Coleman also testified that the children's maternal aunt and uncle, Darlene and Kenneth Blanks, had bonded with the children, loved them and were willing to become their guardians. They were both adept at caring for J.J.'s special needs which resulted from the shooting. Coleman stated the Blanks told him that on many occasions respondent had behaved inappropriately while visiting the children by attempting to take the children away from their home, and when the Blanks stopped her, she became verbally aggressive with them and the children. They described respondent's visits as disruptive and unbearable. Coleman testified that although the children generally enjoyed visiting with respondent, they had become disgusted and upset with the fact that respondent continued to disrupt their home and create emotional problems for them. Coleman stated that during a clinical staffing, respondent had made ominous and threatening gestures toward him and an administrator, thereby terminating the meeting. Coleman testified that Darlene Blanks told him that despite respondent's behavior, she believed that they would be able to structure a visitation plan for her. In Coleman's opinion, appointing Kenneth and Darlene Blanks as guardians of the children was in the children's best interests.

Edward Landreth testified that he had provided therapy to respondent between July and November 1998. At the time that he was treating her, he was completing his doctoral internship and had been working under the supervision of a senior doctor at Interaction Dynamics for 19 months. Landreth had a bachelor's degree in general psychology, a master's degree in clinical psychology, and a master's degree in clinical social work. He had been employed in the field of psychology since 1990.

Landreth's therapy goals for respondent included establishing a therapeutic relationship, increasing her decision-making skills and coping abilities, dealing with separation from her children, and helping her understand and take responsibility for her role in the injuries to her three children. Landreth found that respondent's cognitive ability was very low. Additionally, she suffered from a long-term, persistent depression (which he termed "dysthymic" disorder), and her cognitive limitations seemed to prevent her from coping with her problems or from thinking in abstract terms. After 17 therapy sessions, respondent made such little progress in achieving her necessary goals that Landreth terminated the sessions. Landreth advised the court that respondent had also made little progress when she attended 20 sessions with a prior therapist, Miko Anderson. Landreth stated that he believed that respondent should not regain custody of the children because she was not capable of protecting and monitoring them, could not predict or anticipate danger, and had difficulty making decisions or plans.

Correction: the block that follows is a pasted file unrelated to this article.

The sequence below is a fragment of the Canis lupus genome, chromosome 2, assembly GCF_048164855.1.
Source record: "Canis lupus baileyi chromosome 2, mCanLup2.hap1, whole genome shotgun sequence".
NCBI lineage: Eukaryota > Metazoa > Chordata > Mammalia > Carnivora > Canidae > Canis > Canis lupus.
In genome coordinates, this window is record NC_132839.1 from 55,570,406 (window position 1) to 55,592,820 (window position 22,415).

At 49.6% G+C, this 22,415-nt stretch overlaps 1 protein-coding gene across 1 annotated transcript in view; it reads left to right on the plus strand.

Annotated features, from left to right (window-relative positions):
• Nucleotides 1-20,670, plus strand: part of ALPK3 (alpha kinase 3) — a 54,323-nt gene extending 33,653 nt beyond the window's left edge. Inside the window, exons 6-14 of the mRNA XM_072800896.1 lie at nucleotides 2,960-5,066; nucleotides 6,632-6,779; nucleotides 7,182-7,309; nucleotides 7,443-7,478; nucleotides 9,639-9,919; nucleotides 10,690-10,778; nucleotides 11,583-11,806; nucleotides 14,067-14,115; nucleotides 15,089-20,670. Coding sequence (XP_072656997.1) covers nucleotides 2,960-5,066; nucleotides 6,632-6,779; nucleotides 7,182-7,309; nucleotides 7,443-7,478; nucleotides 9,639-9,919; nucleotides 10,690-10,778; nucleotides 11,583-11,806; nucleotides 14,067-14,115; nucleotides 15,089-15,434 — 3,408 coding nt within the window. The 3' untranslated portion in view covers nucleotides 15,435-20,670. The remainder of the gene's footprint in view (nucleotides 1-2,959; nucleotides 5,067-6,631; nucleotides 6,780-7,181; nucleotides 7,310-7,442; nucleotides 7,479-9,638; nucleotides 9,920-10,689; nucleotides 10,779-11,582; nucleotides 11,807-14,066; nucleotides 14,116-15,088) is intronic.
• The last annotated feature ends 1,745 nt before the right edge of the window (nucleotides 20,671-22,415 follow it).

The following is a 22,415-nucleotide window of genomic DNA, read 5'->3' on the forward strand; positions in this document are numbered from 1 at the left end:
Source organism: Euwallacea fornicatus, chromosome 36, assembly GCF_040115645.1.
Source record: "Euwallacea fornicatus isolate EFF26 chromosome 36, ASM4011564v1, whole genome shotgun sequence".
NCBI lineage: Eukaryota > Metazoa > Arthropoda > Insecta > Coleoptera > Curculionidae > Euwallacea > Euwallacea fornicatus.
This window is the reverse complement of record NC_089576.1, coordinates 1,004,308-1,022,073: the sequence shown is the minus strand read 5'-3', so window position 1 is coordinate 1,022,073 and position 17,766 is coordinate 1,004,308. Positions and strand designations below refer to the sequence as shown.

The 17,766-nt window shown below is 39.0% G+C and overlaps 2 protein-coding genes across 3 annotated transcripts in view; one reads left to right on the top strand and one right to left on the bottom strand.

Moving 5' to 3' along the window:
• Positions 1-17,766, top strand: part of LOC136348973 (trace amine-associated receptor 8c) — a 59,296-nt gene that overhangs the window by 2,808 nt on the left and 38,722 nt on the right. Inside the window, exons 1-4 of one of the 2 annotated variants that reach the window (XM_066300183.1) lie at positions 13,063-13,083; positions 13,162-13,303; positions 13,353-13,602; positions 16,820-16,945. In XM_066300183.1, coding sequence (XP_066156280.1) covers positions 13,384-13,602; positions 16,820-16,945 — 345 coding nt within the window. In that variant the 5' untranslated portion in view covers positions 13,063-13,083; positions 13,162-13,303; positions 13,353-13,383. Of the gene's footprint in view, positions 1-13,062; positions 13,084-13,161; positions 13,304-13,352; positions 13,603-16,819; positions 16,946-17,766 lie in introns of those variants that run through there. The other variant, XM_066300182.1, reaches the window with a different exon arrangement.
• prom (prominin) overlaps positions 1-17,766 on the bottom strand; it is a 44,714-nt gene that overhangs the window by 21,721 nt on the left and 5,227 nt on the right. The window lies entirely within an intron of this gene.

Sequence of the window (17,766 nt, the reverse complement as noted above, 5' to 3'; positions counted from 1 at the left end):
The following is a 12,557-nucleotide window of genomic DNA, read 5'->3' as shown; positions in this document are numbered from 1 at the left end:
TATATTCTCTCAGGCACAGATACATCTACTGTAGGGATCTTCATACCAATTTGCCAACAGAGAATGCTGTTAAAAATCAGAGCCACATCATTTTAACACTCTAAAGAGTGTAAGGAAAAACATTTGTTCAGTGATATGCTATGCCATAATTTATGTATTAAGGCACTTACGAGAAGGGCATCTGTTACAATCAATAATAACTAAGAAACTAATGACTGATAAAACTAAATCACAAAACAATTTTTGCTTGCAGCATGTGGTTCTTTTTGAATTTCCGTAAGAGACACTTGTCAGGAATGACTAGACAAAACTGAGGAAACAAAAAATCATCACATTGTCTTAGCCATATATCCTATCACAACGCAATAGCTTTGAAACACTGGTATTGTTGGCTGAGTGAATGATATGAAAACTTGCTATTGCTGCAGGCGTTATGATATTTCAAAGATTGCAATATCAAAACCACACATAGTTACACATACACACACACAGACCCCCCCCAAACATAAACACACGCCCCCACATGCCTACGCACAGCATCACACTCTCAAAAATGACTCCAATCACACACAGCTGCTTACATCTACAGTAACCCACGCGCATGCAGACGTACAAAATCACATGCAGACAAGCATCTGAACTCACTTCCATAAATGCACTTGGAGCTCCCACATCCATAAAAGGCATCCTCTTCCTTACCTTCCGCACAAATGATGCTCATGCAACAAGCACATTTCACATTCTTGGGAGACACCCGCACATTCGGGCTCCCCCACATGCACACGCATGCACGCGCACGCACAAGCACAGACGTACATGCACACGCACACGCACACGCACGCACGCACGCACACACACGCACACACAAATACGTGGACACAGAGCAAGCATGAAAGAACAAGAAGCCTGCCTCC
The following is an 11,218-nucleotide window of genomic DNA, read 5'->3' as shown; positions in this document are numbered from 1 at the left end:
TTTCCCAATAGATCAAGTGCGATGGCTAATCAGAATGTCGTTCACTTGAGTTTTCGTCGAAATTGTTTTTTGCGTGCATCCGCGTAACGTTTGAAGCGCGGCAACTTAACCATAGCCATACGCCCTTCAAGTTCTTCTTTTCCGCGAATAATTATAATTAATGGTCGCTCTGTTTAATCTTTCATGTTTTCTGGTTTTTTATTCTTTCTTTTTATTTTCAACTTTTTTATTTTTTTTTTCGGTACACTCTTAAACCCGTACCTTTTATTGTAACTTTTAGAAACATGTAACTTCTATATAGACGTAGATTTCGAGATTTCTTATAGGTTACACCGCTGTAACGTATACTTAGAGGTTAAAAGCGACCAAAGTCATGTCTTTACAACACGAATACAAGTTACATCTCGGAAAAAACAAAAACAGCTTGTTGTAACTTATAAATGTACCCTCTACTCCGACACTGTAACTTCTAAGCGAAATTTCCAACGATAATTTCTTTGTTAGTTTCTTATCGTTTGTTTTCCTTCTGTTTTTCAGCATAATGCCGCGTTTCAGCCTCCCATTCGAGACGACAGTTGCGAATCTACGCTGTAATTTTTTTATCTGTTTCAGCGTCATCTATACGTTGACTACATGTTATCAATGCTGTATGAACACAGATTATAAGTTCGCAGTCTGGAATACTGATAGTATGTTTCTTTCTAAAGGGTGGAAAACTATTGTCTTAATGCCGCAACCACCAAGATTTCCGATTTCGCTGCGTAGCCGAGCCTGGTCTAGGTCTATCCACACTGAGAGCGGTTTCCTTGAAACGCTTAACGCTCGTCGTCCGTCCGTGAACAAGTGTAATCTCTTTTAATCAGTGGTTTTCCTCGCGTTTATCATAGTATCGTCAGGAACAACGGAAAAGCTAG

When Landreth was asked his opinion of evaluations prepared in September 1999 and February 2000 by Maisha Hamilton-Bennett from Hamilton Wholistic Healthcare, Ltd., which recommended that the children be returned to respondent, he responded that he was concerned about the reports because the first report was based on only two sessions with respondent, and the second on only seven sessions. He did not believe that the results of Hamilton-Bennett's psychological tests were accurate because they were dramatically improved over the results respondent received in 1997 from similar tests administered by Great Lakes Services. He stated that during his counseling sessions with respondent, he found her behavior to be consistent with the 1997 test results. Additionally, Hamilton-Bennett's recommendations were based only upon information provided by respondent and the fact that respondent attended church. Landreth believed that although respondent's relationship with her pastor may help her emotionally, it alone would not help her cognitive abilities or improve her coping, planning and decision-making skills.

On cross-examination, Landreth admitted that although the prior therapist requested psychological testing for respondent, Interaction Dynamics never tested her and that such testing would have been helpful in his diagnosis of respondent. He also admitted that he made his recommendations regarding placement of the children without observing respondent interact with them. In fact, he never observed her interact with anyone. Landreth testified that dysthymic disorder is generally treated with individual psychotherapy and although there could be medical intervention, such intervention was more common with other types of depression. He was unaware of whether a psychiatric evaluation was ever prepared regarding respondent and admitted that such an evaluation might have shown that she was eligible for medical treatment. Landreth admitted that he did not establish a therapeutic relationship with respondent and that she might have progressed better if she had been referred to a different therapist.

On redirect examination, Landreth stated that neither a good relationship with her therapist nor medication would improve respondent's cognitive ability. He also stated that although there was always a possibility that respondent could at some time parent her children, it was more likely that at the time of the hearing, respondent still did not have the capability to make decisions that would protect her children from danger.

Lashanda Shaw testified in respondent's behalf that she was respondent's daughter-in-law and had resided with her "off and on" from 1993 through 1996. Respondent behaved appropriately with children, kept a clean house and did not leave medications or guns within the reach of children. Respondent took proper care of Shaw's children while Shaw was at work.